After my last post, partly in response to an enquiry about where to buy an invisible zip foot (see below)*, and partly for the craic, I decided to include a tutorial showing how to install an invisible zip when you don’t have the special foot. For this exercise, I’m using my mother’s 1952, hand-crank, K99 Singer sewing machine.
The machine itself is a thing of beauty and, while it has been neglected for some 30-odd years, it only needed a little basic TLC to prepare it for this little project. I cleaned the lint out of the bobbin race and take-up mechanism, applied a wee drop of 3-in-1 oil here and there (according to the instruction book), changed the needle, checked the thread tension and stitch length, and was good to go.
I learned to sew on this type of machine, but I’d forgotten how different an experience it was. There’s no removable free arm for sleeves, no helpful grid-lines marked on the polished chrome foot plate (I used a piece of masking tape), and no reverse stitch or zig-zig. The machine weighs a ton, compared with the modern, plastic-clad models, and has none of the built-in safety features we take for granted today. The balance wheel has a spokes and a revolving weight that (especially when fitted with an electric ‘accelerator’ motor) continues to rotate under its own momentum until physically stopped, and the machine foot is so small and unobtrusive, as to make it perfectly possible to catch your fingers under the needle!
Nevertheless, as I will show, this old machine has all the essentials, when it comes to zip installation – even for invisible zips.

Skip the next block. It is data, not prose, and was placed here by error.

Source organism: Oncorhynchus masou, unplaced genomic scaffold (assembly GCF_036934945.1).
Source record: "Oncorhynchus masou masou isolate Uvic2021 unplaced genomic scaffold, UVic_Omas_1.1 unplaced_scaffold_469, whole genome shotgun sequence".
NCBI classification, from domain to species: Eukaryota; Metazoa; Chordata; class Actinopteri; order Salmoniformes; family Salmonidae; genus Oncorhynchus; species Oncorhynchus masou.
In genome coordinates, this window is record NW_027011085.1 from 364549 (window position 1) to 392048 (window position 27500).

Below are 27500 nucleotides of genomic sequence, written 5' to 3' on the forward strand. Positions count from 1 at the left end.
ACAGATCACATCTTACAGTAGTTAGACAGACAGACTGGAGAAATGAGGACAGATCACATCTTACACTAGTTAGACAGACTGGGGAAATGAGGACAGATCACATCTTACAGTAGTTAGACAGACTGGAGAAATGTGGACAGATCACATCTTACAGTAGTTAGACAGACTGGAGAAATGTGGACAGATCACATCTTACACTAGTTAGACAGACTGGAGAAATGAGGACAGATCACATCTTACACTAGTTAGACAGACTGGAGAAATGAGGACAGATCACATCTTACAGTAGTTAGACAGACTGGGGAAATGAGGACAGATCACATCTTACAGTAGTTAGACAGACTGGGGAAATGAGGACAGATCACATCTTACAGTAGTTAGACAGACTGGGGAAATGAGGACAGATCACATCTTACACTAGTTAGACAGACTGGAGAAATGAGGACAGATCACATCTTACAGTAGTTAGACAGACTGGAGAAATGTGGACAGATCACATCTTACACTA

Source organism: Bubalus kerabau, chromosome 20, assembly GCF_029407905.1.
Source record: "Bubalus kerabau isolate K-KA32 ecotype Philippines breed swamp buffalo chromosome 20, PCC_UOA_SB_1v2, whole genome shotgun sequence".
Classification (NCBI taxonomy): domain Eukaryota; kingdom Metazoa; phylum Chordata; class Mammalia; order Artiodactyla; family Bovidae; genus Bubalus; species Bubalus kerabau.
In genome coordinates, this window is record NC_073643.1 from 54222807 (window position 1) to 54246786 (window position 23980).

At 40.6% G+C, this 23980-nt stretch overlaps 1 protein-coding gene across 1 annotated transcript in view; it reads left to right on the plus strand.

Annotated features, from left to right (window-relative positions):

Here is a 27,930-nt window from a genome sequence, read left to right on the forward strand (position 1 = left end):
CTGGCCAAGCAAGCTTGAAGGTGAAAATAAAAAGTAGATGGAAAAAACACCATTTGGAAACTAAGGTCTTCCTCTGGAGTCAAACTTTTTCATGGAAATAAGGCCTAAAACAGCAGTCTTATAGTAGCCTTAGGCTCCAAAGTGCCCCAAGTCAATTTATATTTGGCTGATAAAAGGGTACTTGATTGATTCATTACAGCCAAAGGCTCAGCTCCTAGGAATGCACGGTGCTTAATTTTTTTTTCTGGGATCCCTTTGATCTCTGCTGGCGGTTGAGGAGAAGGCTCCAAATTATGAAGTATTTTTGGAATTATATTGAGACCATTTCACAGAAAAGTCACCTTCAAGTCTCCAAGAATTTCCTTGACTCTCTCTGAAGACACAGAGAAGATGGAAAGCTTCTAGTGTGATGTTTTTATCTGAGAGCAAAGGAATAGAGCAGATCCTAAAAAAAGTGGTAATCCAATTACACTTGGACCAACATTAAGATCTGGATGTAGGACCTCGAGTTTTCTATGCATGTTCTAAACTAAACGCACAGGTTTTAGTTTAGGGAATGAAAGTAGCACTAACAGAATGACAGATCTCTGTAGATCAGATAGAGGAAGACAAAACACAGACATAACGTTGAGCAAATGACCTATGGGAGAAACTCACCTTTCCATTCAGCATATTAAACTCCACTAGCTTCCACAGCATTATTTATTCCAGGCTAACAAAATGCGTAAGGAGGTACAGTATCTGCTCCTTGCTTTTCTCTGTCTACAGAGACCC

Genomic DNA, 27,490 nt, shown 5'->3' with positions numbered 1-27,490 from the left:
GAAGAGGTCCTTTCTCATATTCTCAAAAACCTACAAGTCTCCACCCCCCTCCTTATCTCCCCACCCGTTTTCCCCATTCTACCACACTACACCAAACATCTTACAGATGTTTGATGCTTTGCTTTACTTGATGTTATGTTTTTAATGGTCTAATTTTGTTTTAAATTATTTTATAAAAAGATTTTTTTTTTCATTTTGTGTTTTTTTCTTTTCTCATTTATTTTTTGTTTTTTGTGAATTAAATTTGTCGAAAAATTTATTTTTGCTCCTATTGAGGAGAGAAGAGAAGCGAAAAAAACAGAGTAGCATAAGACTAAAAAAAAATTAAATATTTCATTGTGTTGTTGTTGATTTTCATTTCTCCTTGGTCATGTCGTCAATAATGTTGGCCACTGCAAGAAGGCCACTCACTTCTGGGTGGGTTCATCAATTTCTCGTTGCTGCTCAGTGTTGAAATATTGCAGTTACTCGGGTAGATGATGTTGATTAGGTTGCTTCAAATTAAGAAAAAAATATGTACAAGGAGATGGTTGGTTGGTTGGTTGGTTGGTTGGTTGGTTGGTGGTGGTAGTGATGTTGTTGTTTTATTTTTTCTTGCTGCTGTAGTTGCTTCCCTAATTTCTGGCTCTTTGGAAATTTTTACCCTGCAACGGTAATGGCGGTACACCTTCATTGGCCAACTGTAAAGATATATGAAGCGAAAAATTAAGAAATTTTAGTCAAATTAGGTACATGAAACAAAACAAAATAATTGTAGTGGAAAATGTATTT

First things first. Because I have no special foot to regulate my stitching, it’s essential to press the zipper teeth flat to reveal the stitching guideline on the zipper tape.
Turned-under finish for raw edges
As usual for this type of zip, we’re leaving the seam completely unsewn until we’ve installed it. However, we still need to neaten those raw edges to stop them fraying. As the machine has no zig-zag stitch, I’ve pressed the 5/8″ (15mm) seam allowance, then turned the raw edge under by 1/8″ (about 2.5mm) and stitched it close to the fold – time-consuming but, I hope you agree, very neat.
Stitching the zip using the regular zipper foot
Using the pressed crease as a guide, I position the zipper tape over the seam line and pin it in place. Now I change the regular sewing machine foot for the dinky little adjustable zipper foot, and start stitching top to bottom, close to the teeth, inside the zipper tape guideline. With this foot
I can stitch almost all the way to the zip slider.
There’s no reverse stitch, so I pull the needle thread through to the back side of my work and hand-stitch both the needle and bobbin threads back into the seam to secure them. (Otherwise, you could pull the needle thread through and then tie them both off in a knot.)
I close the zip, and pin the teeth over the seamline on the other section of fabric, right sides together, as usual.
Now I open the zip, leaving the pins in place, and adjust the zipper foot so that the needle is to the right of it. Then I stitch top to bottom, following the guideline, as before.
Finishing the zip installation
Clip the seam allowance at the bottom of your stitching and secure your threads. As with my first invisible zip tutorial, finish off by pinning the seam below the zip and stitch to meet the zip stitching, using the pressed crease as a guideline.
I think you’ll agree that the finish doesn’t differ greatly from the one I put in using a modern machine with a special foot.
* Going back to that original enquiry. I have now identified a wholesaler for sewing machine accessories, so should shortly be adding universal-fitting specialist presser feet to my product range. Watch this space!